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If you are like most sports enthusiasts, you are enjoying watching the Olympics. You might be watching this with your children and squeezing this “must see TV” in between basketball practice or taking your child to yet another track or softball practice. As a mom of athletic children, I can remember the countless hours of practice, training, winning and losing. We invest money in gear, trainers and travel. Have you ever thought about the quality of food your athlete consumes and its impact on their performance and health?

In my world outside of Texas Children’s Hospital, I am blessed to work with some of the best athletes in
their individual sport.  There is a group, I call the “1% ers” that are so genetically blessed that they can do whatever they want and still play well.  However, as they get older and the competition gets tougher, eating can be their edge if they embrace a quality diet and it will extend their athletic career. What is clear for the other 99% is there is a way to eat, hydrate and recover that can help your child eat and train like an elite athlete. Think about the science of sports nutrition and avoid the hype. The United States Olympic Committee employs sports dietitians to provide the best nutrition to our U.S. athletes! Here is what the pros do:

 

  • Elite athletes hydrate. They drink water during the day and sports drinks when the training is long and hard.  Sports drinks are intended for sports and the last time I checked, lunch is not a sport. The best in the world don’t drink soda, lemonade, fruit punch or sweet tea.  Energy drinks are limited because the caffeine dose is unpredictable. As parents, eliminate the drinks that provide no nutrition and just add calories.  In my eleven years at the Texans, I remember only one player who drank soda.  A dehydrated athlete can’t perform.  At the Texas Relays last year, I saw an athlete ranked in the top ten as a distance runner, finish in 18th place because she was dehydrated.  In her post race interview, she acknowledged she underestimated our heat and humidity. She missed qualifying for nationals because of dehydration.  Drink fluid at regular intervals during the day to promote optimum hydration.  The first morning urine should be light colored if your athlete is drinking enough.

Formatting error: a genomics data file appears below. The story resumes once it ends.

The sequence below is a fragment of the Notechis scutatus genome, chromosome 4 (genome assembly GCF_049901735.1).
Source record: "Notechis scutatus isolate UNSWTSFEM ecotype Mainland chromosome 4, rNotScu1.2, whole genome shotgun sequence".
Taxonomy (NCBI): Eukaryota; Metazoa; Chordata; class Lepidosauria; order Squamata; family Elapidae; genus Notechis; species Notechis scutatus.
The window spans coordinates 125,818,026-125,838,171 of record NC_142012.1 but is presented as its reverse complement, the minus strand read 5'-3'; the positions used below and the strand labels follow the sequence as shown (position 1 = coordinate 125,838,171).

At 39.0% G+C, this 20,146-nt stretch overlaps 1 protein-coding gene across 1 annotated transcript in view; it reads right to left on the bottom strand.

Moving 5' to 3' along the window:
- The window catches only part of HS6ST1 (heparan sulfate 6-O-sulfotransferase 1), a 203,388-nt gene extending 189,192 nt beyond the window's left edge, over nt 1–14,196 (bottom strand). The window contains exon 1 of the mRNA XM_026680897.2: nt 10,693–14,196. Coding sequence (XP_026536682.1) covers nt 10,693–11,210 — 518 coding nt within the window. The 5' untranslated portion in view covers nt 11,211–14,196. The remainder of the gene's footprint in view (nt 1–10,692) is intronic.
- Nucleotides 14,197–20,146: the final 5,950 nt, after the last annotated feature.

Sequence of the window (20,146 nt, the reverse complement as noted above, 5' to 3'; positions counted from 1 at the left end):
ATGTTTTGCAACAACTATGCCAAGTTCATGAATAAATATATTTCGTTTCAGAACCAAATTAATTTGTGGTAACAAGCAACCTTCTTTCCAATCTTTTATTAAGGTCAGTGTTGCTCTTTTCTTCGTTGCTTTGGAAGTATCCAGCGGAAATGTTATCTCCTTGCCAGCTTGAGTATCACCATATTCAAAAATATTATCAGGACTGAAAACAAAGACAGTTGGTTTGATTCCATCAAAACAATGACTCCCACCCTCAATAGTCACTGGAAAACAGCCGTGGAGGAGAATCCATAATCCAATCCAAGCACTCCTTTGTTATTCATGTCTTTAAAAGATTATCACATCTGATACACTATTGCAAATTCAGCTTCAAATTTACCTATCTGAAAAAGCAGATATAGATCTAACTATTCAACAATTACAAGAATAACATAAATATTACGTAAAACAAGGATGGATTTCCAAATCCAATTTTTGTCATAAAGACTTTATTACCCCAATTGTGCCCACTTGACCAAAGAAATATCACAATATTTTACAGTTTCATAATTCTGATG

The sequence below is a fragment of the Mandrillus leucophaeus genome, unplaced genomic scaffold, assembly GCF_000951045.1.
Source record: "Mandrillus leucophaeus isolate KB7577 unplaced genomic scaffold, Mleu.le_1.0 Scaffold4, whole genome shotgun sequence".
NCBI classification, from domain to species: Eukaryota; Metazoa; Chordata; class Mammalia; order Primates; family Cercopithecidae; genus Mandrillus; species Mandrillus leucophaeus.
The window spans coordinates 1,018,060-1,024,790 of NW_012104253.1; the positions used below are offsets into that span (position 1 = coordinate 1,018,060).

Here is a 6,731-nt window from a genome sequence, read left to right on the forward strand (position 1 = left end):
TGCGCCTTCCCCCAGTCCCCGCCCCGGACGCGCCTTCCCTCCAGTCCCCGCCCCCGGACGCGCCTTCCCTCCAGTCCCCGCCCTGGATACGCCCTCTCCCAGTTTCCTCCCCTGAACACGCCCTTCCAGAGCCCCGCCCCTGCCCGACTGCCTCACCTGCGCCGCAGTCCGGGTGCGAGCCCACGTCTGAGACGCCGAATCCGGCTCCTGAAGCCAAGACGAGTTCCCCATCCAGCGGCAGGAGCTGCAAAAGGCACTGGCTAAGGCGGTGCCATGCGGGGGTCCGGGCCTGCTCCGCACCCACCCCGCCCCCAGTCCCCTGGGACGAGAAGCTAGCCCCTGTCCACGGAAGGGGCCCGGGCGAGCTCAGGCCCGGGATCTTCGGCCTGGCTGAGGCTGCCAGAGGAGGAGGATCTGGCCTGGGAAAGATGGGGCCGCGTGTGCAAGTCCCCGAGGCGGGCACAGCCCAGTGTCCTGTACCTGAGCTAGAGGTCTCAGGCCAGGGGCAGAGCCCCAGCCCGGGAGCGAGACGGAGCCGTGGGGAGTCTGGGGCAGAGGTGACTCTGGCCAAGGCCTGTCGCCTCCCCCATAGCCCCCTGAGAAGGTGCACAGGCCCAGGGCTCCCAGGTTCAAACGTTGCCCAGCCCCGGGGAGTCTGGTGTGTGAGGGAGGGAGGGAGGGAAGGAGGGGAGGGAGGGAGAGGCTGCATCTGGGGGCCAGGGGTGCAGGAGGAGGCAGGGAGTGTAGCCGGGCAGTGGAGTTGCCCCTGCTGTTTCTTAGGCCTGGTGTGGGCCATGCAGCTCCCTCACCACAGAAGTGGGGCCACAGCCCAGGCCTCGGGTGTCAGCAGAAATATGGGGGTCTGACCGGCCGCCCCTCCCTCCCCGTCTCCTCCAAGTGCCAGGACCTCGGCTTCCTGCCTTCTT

• Great athletes don’t skip meals. They eat three meals and often multiple high quality snacks.  Being too busy to eat breakfast often translates into too busy to be good.  Breakfast can be a sandwich, yogurt and fruit or something more traditional. Food is fuel for the outstanding athlete and you never should run close to empty.

 

  • Fruits and vegetables earn a gold medal as nutritional heroes.  Regardless of the body composition goals, fruits and vegetables are 90% water, 100% good nutrition and belong on every plate, every meal.  The colors of fruits and vegetables provide antioxidants and the polyphenolic compounds that help muscles recover from hard training.  Serve fruits and vegetables at each meal.  Pack dried fruit as an instant source of carbohydrate for a hard practice.  Teaching your athletes to like fruits and vegetables and serving them at each meal reinforces these foods as essential to training.

 

  • Protein at each meal helps build muscle and helps control appetite.  Research has demonstrated the need for moderate amounts of protein at each meal.  In Texas, we tend to “backload” our protein to dinner eating amounts more than needed.  It is easier to do than you might believe even at the meal that all families struggle with-breakfast.  Peanut butter toast and a glass of milk in the morning provide about 15 grams of protein.  Most student athletes don’t need protein shakes or supplements if the meals are balanced. Protein snacks include Greek yogurt, nuts and beef jerky.  Remember protein does not always need to be meat.  Beans can take center stage and a bean burrito made with a whole grain tortilla is a quality source of protein and easy on the budget.  Beans have the added benefit of being a quality carbohydrate rich in fiber.

 

  • Great athletes go for the grains along with the gold.  In a low carbohydrate world, carbohydrate phobia is alive and well.  Reducing carbohydrates may be a good goal for parents who watch their children practice but not their athletic children. As parents, we have to avoid the “Sochi syndrome” of eating while watching the Olympics. Cheering for Olympians is not a calorie burning activity.  Many of us would medal in eating while watching TV and most of the snacks are not so awesome carbs. But for athletes, carbohydrates are the fuel of exercising muscle with an emphasis on quality.  Cookies, candy, cakes are all carbs but lack the quality to improve athletic performance.  Quality carbs include whole grain cereals, oatmeal, 100% whole grain breads and brown rice.  If your family is new to this style of eating, work into it.  You can try multigrain breads and instant brown rice since both are less “chewy” than their true 100% whole grain cousins.  Remember, low fat popcorn is a quick and easy whole grain snack.

 

For athletes of all ages, it’s important you eat the right foods that can help improve your performance. For more information on sports nutrition, visit our website http://www.texaschildrensblog.org/author/randing/

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Roberta Ending, RD, MS RD CSSD LD CDE FAND, is the sports dietitian for Baylor College of Medicine department of Orthopedics Surgery and Corporate Programs. In clinical practice, she is the sports dietitian for the Houston Astros and the Rice University.

 

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